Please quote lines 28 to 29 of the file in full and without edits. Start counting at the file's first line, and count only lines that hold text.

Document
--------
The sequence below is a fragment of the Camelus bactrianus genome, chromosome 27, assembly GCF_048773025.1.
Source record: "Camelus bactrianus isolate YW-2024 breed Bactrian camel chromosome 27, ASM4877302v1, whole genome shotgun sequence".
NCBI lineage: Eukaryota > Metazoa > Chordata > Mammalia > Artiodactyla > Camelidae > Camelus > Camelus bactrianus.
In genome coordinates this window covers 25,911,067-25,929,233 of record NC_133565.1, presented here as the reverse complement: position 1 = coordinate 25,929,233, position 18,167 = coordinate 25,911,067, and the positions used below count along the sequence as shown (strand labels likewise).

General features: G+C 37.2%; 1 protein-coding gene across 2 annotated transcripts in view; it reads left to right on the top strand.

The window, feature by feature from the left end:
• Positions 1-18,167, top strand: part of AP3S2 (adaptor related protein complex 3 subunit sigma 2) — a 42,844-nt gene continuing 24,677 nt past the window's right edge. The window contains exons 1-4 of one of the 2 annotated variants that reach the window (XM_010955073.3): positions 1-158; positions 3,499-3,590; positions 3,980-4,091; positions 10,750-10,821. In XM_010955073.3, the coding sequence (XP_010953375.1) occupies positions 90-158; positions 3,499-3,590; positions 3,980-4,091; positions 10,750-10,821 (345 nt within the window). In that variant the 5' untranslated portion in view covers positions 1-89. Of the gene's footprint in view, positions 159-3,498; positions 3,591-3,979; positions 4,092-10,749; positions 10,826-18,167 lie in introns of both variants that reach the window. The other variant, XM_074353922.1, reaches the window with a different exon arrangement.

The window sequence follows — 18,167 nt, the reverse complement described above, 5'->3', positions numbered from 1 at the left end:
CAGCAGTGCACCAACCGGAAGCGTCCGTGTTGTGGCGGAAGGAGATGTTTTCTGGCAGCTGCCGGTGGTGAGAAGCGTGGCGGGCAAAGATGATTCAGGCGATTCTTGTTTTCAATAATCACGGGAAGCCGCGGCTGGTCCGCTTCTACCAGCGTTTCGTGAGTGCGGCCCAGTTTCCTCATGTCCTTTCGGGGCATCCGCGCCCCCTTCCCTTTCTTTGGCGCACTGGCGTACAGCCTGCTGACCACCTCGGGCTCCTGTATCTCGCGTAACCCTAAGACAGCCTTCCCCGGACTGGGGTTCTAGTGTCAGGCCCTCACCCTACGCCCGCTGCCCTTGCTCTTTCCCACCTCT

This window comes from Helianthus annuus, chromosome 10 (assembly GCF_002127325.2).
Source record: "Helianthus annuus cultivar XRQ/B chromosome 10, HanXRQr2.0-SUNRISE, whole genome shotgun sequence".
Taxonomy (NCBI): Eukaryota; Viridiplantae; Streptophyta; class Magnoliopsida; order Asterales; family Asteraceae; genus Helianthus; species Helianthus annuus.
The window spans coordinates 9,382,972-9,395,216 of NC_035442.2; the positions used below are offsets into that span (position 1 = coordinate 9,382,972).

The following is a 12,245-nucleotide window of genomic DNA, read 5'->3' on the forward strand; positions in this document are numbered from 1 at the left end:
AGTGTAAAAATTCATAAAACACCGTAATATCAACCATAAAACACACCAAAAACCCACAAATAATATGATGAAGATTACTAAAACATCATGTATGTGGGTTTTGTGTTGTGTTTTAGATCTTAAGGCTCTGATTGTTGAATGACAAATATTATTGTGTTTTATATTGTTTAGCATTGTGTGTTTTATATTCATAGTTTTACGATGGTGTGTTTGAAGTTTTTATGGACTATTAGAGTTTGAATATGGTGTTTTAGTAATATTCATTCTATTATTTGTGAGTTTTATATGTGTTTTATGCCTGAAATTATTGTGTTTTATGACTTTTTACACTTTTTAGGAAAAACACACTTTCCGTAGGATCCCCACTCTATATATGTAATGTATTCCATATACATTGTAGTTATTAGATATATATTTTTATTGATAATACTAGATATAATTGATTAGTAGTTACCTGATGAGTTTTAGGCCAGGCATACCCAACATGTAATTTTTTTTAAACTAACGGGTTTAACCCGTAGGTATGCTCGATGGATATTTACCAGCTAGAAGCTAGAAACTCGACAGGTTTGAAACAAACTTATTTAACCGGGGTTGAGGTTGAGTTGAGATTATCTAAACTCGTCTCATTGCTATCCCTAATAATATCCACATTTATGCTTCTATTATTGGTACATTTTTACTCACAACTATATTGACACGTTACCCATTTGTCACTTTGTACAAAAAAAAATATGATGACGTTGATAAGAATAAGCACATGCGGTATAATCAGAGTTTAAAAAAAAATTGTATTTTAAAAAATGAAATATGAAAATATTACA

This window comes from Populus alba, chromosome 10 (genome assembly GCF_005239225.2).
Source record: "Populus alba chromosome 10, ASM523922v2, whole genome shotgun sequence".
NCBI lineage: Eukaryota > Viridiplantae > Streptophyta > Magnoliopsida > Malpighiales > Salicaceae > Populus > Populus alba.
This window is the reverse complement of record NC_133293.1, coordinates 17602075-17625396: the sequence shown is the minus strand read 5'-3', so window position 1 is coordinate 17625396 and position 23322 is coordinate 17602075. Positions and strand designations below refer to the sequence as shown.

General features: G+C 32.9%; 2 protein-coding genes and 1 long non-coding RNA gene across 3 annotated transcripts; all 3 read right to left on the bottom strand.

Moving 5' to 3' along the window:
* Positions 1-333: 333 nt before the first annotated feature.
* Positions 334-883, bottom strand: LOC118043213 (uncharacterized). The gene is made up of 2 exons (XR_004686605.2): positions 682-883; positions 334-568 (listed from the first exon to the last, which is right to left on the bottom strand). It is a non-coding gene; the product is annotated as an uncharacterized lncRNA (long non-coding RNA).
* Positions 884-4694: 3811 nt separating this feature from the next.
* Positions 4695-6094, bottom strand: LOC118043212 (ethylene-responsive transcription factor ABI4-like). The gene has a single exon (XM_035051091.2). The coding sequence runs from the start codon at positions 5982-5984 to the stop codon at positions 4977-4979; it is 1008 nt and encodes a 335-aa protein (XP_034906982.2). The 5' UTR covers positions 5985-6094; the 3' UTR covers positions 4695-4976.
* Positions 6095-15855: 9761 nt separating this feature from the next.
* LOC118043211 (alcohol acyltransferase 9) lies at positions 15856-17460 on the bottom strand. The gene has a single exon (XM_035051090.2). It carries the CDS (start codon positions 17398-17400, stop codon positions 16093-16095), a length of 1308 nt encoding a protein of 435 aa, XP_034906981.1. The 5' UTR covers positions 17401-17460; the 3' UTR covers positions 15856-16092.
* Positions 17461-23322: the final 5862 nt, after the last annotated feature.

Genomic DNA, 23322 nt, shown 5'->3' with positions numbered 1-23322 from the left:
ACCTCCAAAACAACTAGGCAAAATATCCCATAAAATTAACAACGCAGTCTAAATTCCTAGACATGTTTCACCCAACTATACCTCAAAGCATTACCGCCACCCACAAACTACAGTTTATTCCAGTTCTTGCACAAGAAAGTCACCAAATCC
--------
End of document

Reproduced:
* Positions 17461-23322: the final 5862 nt, after the last annotated feature.

Genomic DNA, 23322 nt, shown 5'->3' with positions numbered 1-23322 from the left: